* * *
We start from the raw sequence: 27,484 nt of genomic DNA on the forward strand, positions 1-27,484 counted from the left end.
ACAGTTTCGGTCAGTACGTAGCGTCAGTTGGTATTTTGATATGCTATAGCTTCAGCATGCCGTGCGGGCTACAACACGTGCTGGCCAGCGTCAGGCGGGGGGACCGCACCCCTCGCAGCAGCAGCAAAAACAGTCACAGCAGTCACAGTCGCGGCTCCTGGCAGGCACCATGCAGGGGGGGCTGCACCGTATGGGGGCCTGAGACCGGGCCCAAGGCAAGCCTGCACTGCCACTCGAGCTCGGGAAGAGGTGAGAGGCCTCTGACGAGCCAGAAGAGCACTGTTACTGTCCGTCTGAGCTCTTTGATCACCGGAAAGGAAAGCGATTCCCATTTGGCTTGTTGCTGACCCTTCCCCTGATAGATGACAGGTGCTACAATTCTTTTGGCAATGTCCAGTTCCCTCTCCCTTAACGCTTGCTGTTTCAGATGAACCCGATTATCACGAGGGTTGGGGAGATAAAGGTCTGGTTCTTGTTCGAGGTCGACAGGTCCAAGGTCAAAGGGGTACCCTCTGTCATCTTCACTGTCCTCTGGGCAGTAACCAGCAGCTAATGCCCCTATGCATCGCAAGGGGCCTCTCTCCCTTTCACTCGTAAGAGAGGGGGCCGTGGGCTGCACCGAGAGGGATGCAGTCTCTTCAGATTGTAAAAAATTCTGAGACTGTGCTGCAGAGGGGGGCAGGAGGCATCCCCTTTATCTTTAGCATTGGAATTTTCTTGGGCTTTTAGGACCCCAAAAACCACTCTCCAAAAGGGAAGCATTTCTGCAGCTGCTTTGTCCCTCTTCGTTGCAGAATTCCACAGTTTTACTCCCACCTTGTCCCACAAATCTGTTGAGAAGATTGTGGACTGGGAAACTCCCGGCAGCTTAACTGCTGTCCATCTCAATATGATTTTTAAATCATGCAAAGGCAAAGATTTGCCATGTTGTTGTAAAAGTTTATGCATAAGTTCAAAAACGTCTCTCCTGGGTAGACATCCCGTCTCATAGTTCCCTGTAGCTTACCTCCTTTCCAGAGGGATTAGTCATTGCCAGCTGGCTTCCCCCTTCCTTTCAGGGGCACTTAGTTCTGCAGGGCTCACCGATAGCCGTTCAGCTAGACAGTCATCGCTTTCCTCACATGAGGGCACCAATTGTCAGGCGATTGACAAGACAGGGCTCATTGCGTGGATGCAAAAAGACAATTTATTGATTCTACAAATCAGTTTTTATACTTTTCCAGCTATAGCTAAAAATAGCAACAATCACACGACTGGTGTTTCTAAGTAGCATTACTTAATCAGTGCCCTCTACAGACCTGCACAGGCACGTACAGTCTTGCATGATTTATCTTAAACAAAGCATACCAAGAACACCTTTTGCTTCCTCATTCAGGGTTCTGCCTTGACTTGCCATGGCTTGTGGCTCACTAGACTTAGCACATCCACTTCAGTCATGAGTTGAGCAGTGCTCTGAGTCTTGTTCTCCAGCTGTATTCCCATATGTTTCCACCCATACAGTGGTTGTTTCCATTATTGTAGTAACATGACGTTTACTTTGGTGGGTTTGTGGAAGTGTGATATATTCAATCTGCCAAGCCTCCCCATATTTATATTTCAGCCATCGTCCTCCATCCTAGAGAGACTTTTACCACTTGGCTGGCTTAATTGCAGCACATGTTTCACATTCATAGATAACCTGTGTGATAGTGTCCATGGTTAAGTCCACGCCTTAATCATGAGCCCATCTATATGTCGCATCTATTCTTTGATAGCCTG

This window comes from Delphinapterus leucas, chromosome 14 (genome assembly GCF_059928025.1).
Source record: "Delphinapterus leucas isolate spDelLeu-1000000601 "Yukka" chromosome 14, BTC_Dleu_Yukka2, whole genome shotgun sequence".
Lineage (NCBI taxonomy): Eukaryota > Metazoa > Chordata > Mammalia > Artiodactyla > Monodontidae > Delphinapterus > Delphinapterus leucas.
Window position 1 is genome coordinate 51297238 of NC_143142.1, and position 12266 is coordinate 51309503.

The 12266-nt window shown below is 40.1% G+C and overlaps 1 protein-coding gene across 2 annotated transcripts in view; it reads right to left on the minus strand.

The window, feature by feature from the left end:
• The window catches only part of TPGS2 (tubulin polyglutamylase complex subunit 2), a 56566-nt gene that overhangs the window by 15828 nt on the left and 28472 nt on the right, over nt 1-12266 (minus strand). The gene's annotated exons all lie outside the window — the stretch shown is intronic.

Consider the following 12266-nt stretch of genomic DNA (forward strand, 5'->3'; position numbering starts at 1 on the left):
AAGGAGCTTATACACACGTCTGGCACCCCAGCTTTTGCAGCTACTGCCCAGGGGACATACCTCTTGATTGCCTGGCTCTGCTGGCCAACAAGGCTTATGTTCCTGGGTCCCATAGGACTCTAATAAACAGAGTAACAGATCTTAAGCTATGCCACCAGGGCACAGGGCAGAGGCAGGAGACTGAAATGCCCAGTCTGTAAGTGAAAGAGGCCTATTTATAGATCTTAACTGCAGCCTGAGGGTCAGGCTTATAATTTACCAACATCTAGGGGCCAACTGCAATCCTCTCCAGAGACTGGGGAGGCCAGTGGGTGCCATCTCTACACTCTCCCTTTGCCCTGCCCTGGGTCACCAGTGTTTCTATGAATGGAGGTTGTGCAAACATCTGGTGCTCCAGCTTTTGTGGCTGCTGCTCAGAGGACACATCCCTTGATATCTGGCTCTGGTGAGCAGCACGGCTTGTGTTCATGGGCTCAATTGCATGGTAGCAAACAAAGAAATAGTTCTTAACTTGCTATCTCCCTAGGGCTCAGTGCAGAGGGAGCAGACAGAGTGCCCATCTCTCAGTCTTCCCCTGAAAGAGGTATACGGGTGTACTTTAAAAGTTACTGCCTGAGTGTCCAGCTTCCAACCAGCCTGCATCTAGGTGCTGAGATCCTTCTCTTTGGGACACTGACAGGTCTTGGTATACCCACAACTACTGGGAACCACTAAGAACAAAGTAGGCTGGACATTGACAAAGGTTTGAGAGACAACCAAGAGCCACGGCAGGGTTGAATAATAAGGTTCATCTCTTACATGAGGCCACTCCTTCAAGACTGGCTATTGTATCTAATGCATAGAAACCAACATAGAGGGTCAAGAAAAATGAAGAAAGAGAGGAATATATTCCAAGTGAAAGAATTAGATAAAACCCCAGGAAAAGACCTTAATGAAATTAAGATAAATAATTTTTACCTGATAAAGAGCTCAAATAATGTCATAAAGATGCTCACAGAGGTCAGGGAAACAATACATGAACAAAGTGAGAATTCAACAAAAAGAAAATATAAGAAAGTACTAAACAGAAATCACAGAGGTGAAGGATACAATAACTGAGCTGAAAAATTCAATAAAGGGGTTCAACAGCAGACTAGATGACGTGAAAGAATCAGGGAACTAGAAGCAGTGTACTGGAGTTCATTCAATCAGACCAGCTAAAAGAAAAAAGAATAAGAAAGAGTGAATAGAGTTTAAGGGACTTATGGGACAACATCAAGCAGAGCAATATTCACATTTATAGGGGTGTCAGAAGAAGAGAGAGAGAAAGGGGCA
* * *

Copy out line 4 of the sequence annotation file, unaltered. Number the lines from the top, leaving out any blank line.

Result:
Source record: "Delphinapterus leucas isolate spDelLeu-1000000601 "Yukka" chromosome 14, BTC_Dleu_Yukka2, whole genome shotgun sequence".